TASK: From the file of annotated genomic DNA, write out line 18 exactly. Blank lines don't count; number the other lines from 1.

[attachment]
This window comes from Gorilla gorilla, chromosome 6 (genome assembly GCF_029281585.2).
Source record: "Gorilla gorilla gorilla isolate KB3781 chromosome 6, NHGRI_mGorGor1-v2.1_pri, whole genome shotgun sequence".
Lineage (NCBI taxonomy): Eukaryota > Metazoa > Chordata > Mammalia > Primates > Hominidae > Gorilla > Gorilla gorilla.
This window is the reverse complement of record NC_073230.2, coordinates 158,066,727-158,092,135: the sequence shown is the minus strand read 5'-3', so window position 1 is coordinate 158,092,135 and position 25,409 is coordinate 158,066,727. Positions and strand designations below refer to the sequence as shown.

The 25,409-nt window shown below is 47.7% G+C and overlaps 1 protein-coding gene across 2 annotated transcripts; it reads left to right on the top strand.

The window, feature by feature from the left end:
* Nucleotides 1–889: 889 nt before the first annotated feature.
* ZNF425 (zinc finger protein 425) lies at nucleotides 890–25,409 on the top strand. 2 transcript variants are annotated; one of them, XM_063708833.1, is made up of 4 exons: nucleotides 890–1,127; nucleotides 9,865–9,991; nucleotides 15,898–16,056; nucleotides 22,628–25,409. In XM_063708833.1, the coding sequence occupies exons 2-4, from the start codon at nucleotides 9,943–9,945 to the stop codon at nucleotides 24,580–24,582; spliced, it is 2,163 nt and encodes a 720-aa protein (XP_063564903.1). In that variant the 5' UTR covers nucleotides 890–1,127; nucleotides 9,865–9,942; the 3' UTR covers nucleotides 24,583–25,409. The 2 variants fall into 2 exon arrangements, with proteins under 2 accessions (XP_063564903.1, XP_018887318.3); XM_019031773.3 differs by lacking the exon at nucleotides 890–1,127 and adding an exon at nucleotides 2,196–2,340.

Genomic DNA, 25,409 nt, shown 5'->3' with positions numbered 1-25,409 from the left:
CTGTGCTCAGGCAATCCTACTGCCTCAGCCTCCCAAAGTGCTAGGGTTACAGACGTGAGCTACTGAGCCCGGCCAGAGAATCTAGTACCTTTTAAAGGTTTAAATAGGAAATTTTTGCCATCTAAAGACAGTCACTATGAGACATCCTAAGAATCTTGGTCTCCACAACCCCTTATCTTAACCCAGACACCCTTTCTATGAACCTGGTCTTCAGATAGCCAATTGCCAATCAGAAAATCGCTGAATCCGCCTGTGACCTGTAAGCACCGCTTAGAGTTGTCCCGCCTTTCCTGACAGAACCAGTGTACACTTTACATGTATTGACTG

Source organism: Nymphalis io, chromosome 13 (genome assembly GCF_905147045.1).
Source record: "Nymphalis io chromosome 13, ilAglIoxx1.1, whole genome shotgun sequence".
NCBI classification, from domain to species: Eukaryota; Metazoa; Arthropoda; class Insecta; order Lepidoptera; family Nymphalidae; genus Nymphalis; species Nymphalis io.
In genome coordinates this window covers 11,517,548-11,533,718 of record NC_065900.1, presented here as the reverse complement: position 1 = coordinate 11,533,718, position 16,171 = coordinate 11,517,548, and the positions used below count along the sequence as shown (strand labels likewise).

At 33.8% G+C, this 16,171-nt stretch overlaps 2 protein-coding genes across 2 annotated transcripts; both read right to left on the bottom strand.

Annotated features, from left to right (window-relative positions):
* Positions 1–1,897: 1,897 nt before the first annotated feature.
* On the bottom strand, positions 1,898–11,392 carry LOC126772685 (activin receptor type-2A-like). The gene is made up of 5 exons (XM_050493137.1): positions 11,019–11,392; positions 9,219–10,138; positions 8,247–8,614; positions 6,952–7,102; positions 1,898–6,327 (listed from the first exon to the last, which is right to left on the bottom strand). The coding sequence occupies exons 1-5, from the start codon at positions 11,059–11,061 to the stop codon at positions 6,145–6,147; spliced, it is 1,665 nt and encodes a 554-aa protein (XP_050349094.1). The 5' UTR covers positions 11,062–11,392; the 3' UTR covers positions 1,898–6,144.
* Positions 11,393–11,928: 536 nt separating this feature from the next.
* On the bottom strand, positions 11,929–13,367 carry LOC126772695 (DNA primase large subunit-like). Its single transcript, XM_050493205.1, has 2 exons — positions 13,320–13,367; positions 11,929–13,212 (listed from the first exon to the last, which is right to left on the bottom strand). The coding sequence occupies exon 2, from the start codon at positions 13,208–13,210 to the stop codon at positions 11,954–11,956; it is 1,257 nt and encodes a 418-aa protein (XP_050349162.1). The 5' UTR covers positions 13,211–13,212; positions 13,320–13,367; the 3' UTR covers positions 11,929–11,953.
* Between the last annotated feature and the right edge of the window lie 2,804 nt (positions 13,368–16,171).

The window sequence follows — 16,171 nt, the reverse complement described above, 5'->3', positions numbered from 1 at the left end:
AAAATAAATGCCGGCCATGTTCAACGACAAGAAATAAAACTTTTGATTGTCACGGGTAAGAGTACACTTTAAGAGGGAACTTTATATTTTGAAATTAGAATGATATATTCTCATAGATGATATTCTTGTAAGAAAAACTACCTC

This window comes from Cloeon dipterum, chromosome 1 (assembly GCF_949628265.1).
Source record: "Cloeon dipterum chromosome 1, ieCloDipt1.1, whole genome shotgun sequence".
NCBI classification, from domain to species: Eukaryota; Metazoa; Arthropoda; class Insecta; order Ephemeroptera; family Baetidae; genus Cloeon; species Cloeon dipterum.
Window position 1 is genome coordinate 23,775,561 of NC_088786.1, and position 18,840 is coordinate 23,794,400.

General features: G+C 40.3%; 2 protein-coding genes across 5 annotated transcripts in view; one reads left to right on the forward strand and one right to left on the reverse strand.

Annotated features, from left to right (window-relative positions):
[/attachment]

* On the bottom strand, positions 1,898–11,392 carry LOC126772685 (activin receptor type-2A-like). The gene is made up of 5 exons (XM_050493137.1): positions 11,019–11,392; positions 9,219–10,138; positions 8,247–8,614; positions 6,952–7,102; positions 1,898–6,327 (listed from the first exon to the last, which is right to left on the bottom strand). The coding sequence occupies exons 1-5, from the start codon at positions 11,059–11,061 to the stop codon at positions 6,145–6,147; spliced, it is 1,665 nt and encodes a 554-aa protein (XP_050349094.1). The 5' UTR covers positions 11,062–11,392; the 3' UTR covers positions 1,898–6,144.